“Look around,” Orrell said. “He’s usually here somewhere.”
The room appeared deserted, but there was no telling what might hide behind the heaps of rubbish balanced on every surface. Selissa walked past a pile of old laundry on the floor and, on second thought, gave it a prod with her foot.
“Sod off!” it yelled angrily.
“I think I found him,” she called to Orrell.
The pile squirmed angrily and a head poked out from between the folds of the dirty clothes. It was small, scarred, blind in one eye, and probably human, but Selissa didn’t want to jump to conclusions.
“What’s ya deal, ya great big lout, kicking sleeping people in their own home?” it said, untangling a set of scrawny arms from somewhere inside its robes. Selissa watched in fascination.
“You the alchemist?” she asked.
More squirming, and a pair of legs in crumbled breeches appeared. “‘Course I’m the alchemist, ya idiot. Who else would I be?”
Her first thought was ‘leprechaun’, but Selissa wisely kept that to herself.
“Get up, Ebeus, you old kook,” Orrell said gruffly. “We need your help.”
“What’s so important that ya burst in here at the crack of dawn?” the alchemist said, getting to his feet. Considering he wasn’t that much taller standing up, he might have saved himself the struggle.
“It’s nearly dinner time,” Selissa said, slightly puzzled.
“What’s ya rambling about, woman?” the man – Selissa was now pretty sure that it was, in fact, a man – said irritably.
“Don’t even bother,” Orrell said tiredly. “All the fumes have melted his brain. I would be surprised if he knew what year it is. Hey, Ebeus—” he tapped the alchemist, who had wandered over to a table to inspect something simmering in a flagon, on the shoulder “—pay attention. We need you to identify some powder for us.”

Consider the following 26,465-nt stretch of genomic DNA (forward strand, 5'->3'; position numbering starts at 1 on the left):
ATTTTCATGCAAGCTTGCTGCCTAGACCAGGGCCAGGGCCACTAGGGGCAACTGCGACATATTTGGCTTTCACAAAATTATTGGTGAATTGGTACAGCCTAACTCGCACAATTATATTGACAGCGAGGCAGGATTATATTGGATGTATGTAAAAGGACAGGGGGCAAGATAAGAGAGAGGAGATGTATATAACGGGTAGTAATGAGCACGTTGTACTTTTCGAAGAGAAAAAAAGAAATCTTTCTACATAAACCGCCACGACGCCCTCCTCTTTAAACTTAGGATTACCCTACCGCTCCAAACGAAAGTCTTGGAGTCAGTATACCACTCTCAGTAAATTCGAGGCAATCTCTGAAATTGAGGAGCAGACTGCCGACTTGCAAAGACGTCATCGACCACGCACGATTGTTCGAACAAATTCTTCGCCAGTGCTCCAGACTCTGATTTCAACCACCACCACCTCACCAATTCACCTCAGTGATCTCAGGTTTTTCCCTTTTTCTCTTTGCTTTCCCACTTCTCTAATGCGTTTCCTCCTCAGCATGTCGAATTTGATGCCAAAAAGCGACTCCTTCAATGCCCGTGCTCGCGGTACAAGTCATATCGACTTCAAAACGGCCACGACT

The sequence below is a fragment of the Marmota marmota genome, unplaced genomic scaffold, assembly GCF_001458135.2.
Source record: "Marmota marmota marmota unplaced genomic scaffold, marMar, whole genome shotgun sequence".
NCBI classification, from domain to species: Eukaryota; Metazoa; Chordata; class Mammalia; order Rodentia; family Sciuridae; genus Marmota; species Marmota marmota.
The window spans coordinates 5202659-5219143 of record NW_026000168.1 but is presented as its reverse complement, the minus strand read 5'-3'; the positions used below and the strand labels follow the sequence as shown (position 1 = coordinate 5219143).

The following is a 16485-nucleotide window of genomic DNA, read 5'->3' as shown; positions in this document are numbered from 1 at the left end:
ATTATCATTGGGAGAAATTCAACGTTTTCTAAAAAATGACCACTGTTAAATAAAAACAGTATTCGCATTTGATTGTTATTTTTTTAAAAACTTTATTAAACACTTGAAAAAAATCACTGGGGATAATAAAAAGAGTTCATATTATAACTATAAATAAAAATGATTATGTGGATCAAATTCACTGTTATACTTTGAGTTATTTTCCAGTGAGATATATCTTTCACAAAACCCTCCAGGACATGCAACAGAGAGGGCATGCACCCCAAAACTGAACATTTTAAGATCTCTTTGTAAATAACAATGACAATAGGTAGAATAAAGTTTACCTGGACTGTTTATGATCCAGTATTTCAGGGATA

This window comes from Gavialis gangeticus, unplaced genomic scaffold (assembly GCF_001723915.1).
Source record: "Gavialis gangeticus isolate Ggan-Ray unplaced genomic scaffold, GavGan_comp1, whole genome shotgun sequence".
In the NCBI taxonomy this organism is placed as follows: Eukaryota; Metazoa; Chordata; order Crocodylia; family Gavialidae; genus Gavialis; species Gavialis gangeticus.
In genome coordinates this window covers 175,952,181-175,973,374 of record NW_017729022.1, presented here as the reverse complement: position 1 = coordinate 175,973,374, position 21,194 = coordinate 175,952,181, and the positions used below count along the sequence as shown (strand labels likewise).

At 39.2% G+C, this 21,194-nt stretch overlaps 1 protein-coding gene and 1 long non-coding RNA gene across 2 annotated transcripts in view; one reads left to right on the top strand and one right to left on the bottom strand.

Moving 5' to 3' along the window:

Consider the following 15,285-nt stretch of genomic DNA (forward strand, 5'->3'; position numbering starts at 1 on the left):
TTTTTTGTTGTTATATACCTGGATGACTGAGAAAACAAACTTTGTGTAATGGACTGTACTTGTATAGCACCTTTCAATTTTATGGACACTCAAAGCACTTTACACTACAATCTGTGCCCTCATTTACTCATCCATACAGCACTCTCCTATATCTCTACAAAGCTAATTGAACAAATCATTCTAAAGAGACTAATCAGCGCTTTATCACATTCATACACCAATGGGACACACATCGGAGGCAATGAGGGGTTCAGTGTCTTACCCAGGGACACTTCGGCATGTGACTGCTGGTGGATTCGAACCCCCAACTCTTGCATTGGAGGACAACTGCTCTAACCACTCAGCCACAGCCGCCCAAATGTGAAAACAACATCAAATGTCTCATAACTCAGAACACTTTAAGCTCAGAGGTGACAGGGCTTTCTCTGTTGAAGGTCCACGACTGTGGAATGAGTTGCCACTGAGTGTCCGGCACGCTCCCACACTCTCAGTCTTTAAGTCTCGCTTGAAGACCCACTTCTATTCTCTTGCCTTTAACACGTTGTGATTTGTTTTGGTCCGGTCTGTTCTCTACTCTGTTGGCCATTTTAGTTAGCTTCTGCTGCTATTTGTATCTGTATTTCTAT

The stuff in the flagon made a loud hissing sound as it bubbled, and Selissa politely took a step back.
“What powder?” Ebeus said distractedly, grabbing something from the vast pile of rubbish on the table and adding it to the flagon.
“This powder,” Selissa said. She put the pouch down on the table, then hastily retreated as the mixture in the flagon released a puff of steam.
“We think it’s some kind of explosive chemical,” Orrell said, watching the alchemist dispassionately. “How long do you need to figure it out?”
Ebeus opened the pouch and held it up to his good eye for inspection.
“Three days,” he said brusquely, then went back to his potion.
Orrell bristled. “Three days? Half the city might be blown to pieces by that time! Can’t you do it faster?”
Ebeus glared at him as only a man with one eye can glare. “When I say three days, I mean three days, ya pansy! Ya just earned yourself the honor of paying an extra fee.”
Selissa grabbed Orrell’s arm before the captain could strangle the smaller man.
“It’s fine,” she said. “We’ll just have to make do.”
Orrell clearly wasn’t happy about it, but he let the matter drop, even though he continued to glare at Ebeus as if he wanted to give him a good kick.
“Anything you can tell us about the substance without testing it?” he asked through gritted teeth.
“Smells explosive,” the alchemist said simply, not looking up from his work.
“We already told you it’s an explosive!” Orrell said, clearly about to lose his temper again.
“Good for ya!” Ebeus said sarcastically. “Since yar so smart, there’s no reason to stick around, is there?”
He began hustling them toward the door with surprising ferocity, ignoring Orrell’s spluttered protests. Opening the screeching door, Ebeus quite literally kicked them out of the shop.
“But—” Orrell started.
Ebeus wasn’t listening. “See ya in three days, ya bastards!” he said and slammed the door in their faces.
Selissa blinked at the closed door, before turning to Orrell.
“I sort of like him.”